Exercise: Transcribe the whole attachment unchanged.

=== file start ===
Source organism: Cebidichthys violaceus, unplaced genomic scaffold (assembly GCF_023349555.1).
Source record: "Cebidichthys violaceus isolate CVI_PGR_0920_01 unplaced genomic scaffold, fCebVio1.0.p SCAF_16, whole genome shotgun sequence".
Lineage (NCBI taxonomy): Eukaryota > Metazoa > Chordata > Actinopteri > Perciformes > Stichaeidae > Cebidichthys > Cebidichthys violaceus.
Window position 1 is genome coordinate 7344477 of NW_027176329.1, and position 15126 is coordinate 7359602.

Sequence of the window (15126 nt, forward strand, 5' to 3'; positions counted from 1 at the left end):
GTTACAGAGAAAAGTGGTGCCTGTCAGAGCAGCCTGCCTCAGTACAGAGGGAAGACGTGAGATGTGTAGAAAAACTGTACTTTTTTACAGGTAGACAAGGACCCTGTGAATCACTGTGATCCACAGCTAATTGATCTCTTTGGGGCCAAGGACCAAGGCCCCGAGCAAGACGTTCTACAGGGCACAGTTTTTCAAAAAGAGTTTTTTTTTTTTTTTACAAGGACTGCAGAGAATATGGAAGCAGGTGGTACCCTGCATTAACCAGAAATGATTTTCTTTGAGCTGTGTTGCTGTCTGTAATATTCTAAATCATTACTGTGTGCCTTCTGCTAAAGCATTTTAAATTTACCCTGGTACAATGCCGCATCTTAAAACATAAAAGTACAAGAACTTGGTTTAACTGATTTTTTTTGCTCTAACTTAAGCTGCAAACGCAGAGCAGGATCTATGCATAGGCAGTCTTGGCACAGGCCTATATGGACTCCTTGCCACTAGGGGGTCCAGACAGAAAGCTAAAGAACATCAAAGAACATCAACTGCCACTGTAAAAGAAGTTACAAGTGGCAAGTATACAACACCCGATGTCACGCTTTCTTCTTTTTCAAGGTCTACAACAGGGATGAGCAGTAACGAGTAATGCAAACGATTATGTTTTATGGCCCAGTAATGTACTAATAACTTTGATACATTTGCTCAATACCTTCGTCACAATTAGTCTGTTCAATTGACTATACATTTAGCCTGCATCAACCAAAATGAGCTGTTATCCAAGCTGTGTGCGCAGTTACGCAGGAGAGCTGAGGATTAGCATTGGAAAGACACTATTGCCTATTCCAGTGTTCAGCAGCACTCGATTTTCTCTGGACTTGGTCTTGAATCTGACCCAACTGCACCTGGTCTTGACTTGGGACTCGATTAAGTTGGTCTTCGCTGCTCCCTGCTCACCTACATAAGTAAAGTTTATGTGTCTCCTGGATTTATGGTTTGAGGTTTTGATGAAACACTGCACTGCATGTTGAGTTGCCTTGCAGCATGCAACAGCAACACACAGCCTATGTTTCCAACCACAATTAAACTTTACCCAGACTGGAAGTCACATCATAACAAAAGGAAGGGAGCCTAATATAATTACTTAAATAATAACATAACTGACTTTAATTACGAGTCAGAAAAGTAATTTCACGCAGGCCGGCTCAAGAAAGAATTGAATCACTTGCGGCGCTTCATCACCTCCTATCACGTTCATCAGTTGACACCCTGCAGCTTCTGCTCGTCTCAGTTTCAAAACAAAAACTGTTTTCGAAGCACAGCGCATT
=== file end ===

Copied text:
Source organism: Cebidichthys violaceus, unplaced genomic scaffold (assembly GCF_023349555.1).
Source record: "Cebidichthys violaceus isolate CVI_PGR_0920_01 unplaced genomic scaffold, fCebVio1.0.p SCAF_16, whole genome shotgun sequence".
Lineage (NCBI taxonomy): Eukaryota > Metazoa > Chordata > Actinopteri > Perciformes > Stichaeidae > Cebidichthys > Cebidichthys violaceus.
Window position 1 is genome coordinate 7344477 of NW_027176329.1, and position 15126 is coordinate 7359602.

Sequence of the window (15126 nt, forward strand, 5' to 3'; positions counted from 1 at the left end):
GTTACAGAGAAAAGTGGTGCCTGTCAGAGCAGCCTGCCTCAGTACAGAGGGAAGACGTGAGATGTGTAGAAAAACTGTACTTTTTTACAGGTAGACAAGGACCCTGTGAATCACTGTGATCCACAGCTAATTGATCTCTTTGGGGCCAAGGACCAAGGCCCCGAGCAAGACGTTCTACAGGGCACAGTTTTTCAAAAAGAGTTTTTTTTTTTTTTTACAAGGACTGCAGAGAATATGGAAGCAGGTGGTACCCTGCATTAACCAGAAATGATTTTCTTTGAGCTGTGTTGCTGTCTGTAATATTCTAAATCATTACTGTGTGCCTTCTGCTAAAGCATTTTAAATTTACCCTGGTACAATGCCGCATCTTAAAACATAAAAGTACAAGAACTTGGTTTAACTGATTTTTTTTGCTCTAACTTAAGCTGCAAACGCAGAGCAGGATCTATGCATAGGCAGTCTTGGCACAGGCCTATATGGACTCCTTGCCACTAGGGGGTCCAGACAGAAAGCTAAAGAACATCAAAGAACATCAACTGCCACTGTAAAAGAAGTTACAAGTGGCAAGTATACAACACCCGATGTCACGCTTTCTTCTTTTTCAAGGTCTACAACAGGGATGAGCAGTAACGAGTAATGCAAACGATTATGTTTTATGGCCCAGTAATGTACTAATAACTTTGATACATTTGCTCAATACCTTCGTCACAATTAGTCTGTTCAATTGACTATACATTTAGCCTGCATCAACCAAAATGAGCTGTTATCCAAGCTGTGTGCGCAGTTACGCAGGAGAGCTGAGGATTAGCATTGGAAAGACACTATTGCCTATTCCAGTGTTCAGCAGCACTCGATTTTCTCTGGACTTGGTCTTGAATCTGACCCAACTGCACCTGGTCTTGACTTGGGACTCGATTAAGTTGGTCTTCGCTGCTCCCTGCTCACCTACATAAGTAAAGTTTATGTGTCTCCTGGATTTATGGTTTGAGGTTTTGATGAAACACTGCACTGCATGTTGAGTTGCCTTGCAGCATGCAACAGCAACACACAGCCTATGTTTCCAACCACAATTAAACTTTACCCAGACTGGAAGTCACATCATAACAAAAGGAAGGGAGCCTAATATAATTACTTAAATAATAACATAACTGACTTTAATTACGAGTCAGAAAAGTAATTTCACGCAGGCCGGCTCAAGAAAGAATTGAATCACTTGCGGCGCTTCATCACCTCCTATCACGTTCATCAGTTGACACCCTGCAGCTTCTGCTCGTCTCAGTTTCAAAACAAAAACTGTTTTCGAAGCACAGCGCATT